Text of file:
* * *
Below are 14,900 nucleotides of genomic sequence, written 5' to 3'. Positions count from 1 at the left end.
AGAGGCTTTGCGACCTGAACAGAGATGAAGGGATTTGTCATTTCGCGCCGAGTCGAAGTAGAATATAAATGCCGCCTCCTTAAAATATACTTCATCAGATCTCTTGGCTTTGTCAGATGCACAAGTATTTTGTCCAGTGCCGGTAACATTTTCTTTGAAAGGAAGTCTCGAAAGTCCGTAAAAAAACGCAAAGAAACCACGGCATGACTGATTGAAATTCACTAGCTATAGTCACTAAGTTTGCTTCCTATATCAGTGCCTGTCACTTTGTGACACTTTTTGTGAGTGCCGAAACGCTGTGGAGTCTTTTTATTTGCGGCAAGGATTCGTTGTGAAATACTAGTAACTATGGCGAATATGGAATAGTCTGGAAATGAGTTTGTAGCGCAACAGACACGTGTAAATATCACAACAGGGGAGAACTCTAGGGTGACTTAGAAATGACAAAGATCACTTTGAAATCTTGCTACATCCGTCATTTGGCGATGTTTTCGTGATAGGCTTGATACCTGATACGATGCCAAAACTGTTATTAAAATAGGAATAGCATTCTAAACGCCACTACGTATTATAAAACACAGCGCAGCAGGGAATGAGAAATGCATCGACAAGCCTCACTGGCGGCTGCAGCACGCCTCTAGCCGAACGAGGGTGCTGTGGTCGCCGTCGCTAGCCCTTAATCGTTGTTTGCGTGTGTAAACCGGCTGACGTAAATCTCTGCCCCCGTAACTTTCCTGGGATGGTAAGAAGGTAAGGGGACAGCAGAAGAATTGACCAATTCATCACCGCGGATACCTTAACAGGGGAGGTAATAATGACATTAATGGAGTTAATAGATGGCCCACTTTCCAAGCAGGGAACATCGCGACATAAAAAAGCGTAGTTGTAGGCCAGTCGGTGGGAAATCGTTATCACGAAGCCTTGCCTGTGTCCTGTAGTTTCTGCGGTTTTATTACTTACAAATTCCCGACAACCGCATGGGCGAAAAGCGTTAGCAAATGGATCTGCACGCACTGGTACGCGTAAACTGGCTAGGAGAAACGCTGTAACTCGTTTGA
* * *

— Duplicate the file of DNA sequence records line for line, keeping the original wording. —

Below are 14,900 nucleotides of genomic sequence, written 5' to 3'. Positions count from 1 at the left end.
AGAGGCTTTGCGACCTGAACAGAGATGAAGGGATTTGTCATTTCGCGCCGAGTCGAAGTAGAATATAAATGCCGCCTCCTTAAAATATACTTCATCAGATCTCTTGGCTTTGTCAGATGCACAAGTATTTTGTCCAGTGCCGGTAACATTTTCTTTGAAAGGAAGTCTCGAAAGTCCGTAAAAAAACGCAAAGAAACCACGGCATGACTGATTGAAATTCACTAGCTATAGTCACTAAGTTTGCTTCCTATATCAGTGCCTGTCACTTTGTGACACTTTTTGTGAGTGCCGAAACGCTGTGGAGTCTTTTTATTTGCGGCAAGGATTCGTTGTGAAATACTAGTAACTATGGCGAATATGGAATAGTCTGGAAATGAGTTTGTAGCGCAACAGACACGTGTAAATATCACAACAGGGGAGAACTCTAGGGTGACTTAGAAATGACAAAGATCACTTTGAAATCTTGCTACATCCGTCATTTGGCGATGTTTTCGTGATAGGCTTGATACCTGATACGATGCCAAAACTGTTATTAAAATAGGAATAGCATTCTAAACGCCACTACGTATTATAAAACACAGCGCAGCAGGGAATGAGAAATGCATCGACAAGCCTCACTGGCGGCTGCAGCACGCCTCTAGCCGAACGAGGGTGCTGTGGTCGCCGTCGCTAGCCCTTAATCGTTGTTTGCGTGTGTAAACCGGCTGACGTAAATCTCTGCCCCCGTAACTTTCCTGGGATGGTAAGAAGGTAAGGGGACAGCAGAAGAATTGACCAATTCATCACCGCGGATACCTTAACAGGGGAGGTAATAATGACATTAATGGAGTTAATAGATGGCCCACTTTCCAAGCAGGGAACATCGCGACATAAAAAAGCGTAGTTGTAGGCCAGTCGGTGGGAAATCGTTATCACGAAGCCTTGCCTGTGTCCTGTAGTTTCTGCGGTTTTATTACTTACAAATTCCCGACAACCGCATGGGCGAAAAGCGTTAGCAAATGGATCTGCACGCACTGGTACGCGTAAACTGGCTAGGAGAAACGCTGTAACTCGTTTGA